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Publication numberUS7749440 B1
Publication typeGrant
Application numberUS 11/340,814
Publication dateJul 6, 2010
Filing dateJan 12, 2006
Priority dateJan 12, 2006
Fee statusPaid
Also published asUS8076150
Publication number11340814, 340814, US 7749440 B1, US 7749440B1, US-B1-7749440, US7749440 B1, US7749440B1
InventorsJames A. Genovese
Original AssigneeThe United States Of America As Represented By The Secretary Of The Army
Export CitationBiBTeX, EndNote, RefMan
External Links: USPTO, USPTO Assignment, Espacenet
simulant chemicals, color changing detection paper
US 7749440 B1
Abstract
Methods and apparatus for chemical warfare agent detection training are provided. More particularly, methods and apparatus are provided to simulate the detection of low volatility chemical warfare agents by simulating the use of currently fielded U.S. Army detection kits without exposure to hazardous agents. A simulant is disposed in a sample heating assembly. The sample heating assembly is placed over a detection window of a detector, and the simulant is heated in order to make a simulated detection.
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Claims(8)
1. A chemical detection training kit, comprising:
one or more simulants selected from the group consisting of, benzene, xylene, glycol brake fluid, N—N diethyl m-toluamide, ammonia-containing glass cleaner, and fumed silica;
chemical detection paper for receiving the one or more simulants, said detection paper selected from the group consisting of M8 and M9 chemical detection paper, and said paper producing a specific color change in response to said simulants;
one or more detectors, each detector comprising an M256 TRAINS detector including a plurality of detection windows;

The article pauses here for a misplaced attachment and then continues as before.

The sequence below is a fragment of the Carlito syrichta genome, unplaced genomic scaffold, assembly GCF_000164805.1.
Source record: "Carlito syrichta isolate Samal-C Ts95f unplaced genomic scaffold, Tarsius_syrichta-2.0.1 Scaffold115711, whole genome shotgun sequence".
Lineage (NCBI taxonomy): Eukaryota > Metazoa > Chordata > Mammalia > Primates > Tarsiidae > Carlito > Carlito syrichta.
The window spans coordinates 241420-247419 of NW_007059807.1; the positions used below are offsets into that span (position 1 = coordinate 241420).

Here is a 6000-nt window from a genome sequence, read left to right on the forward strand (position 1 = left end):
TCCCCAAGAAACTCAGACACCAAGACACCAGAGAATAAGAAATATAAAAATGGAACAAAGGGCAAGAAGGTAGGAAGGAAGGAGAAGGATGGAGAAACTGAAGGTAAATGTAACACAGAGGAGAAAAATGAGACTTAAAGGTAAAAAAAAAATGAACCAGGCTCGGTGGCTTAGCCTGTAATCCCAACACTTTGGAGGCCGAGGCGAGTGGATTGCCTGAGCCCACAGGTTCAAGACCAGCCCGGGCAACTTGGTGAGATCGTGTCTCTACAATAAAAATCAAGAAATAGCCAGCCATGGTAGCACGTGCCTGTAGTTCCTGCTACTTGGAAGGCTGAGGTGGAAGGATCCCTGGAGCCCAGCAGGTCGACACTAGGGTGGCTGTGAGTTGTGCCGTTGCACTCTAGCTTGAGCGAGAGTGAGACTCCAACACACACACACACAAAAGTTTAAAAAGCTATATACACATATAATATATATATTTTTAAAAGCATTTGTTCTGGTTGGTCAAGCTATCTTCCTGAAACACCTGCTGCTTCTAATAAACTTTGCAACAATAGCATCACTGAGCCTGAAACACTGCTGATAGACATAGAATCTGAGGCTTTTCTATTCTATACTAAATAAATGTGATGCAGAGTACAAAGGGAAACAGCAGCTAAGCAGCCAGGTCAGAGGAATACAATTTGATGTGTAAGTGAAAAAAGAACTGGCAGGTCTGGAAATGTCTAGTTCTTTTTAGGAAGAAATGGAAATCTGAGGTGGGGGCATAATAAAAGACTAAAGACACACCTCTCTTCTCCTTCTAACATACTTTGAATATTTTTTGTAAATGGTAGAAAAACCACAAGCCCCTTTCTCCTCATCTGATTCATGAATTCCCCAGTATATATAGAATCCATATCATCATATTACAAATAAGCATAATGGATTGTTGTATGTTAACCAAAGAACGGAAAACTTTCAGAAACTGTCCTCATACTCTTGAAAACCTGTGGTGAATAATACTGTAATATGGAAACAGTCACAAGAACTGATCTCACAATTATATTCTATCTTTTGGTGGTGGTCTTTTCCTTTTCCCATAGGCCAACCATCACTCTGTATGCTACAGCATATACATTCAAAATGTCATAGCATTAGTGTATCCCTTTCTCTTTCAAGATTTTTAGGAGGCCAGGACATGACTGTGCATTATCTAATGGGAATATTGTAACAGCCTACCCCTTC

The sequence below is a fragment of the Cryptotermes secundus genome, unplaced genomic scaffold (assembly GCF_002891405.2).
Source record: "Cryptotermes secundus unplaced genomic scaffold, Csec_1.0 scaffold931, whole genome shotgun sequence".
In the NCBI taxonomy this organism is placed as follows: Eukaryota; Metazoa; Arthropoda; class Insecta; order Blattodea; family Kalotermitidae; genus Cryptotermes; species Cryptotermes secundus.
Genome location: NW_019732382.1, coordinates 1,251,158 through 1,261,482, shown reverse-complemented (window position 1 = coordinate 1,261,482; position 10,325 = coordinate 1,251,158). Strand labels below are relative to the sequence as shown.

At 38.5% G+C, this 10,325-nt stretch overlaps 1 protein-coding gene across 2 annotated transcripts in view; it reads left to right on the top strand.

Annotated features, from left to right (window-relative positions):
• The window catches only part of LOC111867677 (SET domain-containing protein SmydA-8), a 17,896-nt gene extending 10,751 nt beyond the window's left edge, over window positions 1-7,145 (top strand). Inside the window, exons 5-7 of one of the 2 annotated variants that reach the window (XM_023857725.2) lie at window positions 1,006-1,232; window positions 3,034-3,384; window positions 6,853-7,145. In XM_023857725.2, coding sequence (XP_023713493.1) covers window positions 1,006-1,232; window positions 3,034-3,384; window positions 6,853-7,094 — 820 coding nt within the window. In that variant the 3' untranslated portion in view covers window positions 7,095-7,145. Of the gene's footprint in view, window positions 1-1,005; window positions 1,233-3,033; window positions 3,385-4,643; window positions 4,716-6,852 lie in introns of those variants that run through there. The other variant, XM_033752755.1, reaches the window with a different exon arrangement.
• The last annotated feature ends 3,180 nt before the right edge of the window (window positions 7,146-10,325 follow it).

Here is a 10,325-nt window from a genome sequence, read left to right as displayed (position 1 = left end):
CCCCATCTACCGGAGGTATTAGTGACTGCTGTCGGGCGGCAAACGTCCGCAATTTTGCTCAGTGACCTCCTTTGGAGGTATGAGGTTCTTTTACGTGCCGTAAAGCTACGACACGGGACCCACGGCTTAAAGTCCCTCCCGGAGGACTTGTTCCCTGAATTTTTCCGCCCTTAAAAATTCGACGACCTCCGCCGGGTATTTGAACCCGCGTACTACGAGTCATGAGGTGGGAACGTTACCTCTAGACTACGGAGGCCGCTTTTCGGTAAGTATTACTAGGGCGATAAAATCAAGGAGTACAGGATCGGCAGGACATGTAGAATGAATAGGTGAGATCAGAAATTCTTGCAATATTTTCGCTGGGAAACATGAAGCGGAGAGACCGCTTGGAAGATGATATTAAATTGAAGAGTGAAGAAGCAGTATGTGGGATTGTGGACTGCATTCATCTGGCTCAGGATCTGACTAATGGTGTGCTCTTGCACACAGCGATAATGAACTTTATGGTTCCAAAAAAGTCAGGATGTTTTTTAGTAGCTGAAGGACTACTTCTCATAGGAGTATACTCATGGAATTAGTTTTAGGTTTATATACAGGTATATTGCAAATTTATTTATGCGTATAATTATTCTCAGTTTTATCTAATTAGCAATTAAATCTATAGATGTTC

a sample heating assembly for each of the one or more detectors, each sample heating assembly selectively positionable above different ones of the plurality of detection windows of said detector and having a reservoir for receiving said chemical detection paper having one of the one or more simulants absorbed thereon; and
a heating element for each of the one or more detectors, each heating element positionable over the reservoir of said sample heating assembly to simulate heating said simulant received on said chemical detection paper.
2. The chemical detection training kit of claim 1, wherein said chemical detection paper is disposed in a booklet, wherein a cover of the booklet comprises a color key comprising a plurality of different colors, the different colors respectively corresponding to different graphical shapes formed on the cover, the different graphical shapes respectively corresponding to different shapes of the detection windows, wherein the different colors of the color key respectively correspond to different colors that the detection paper changes to in response to the detection paper receiving different simulants.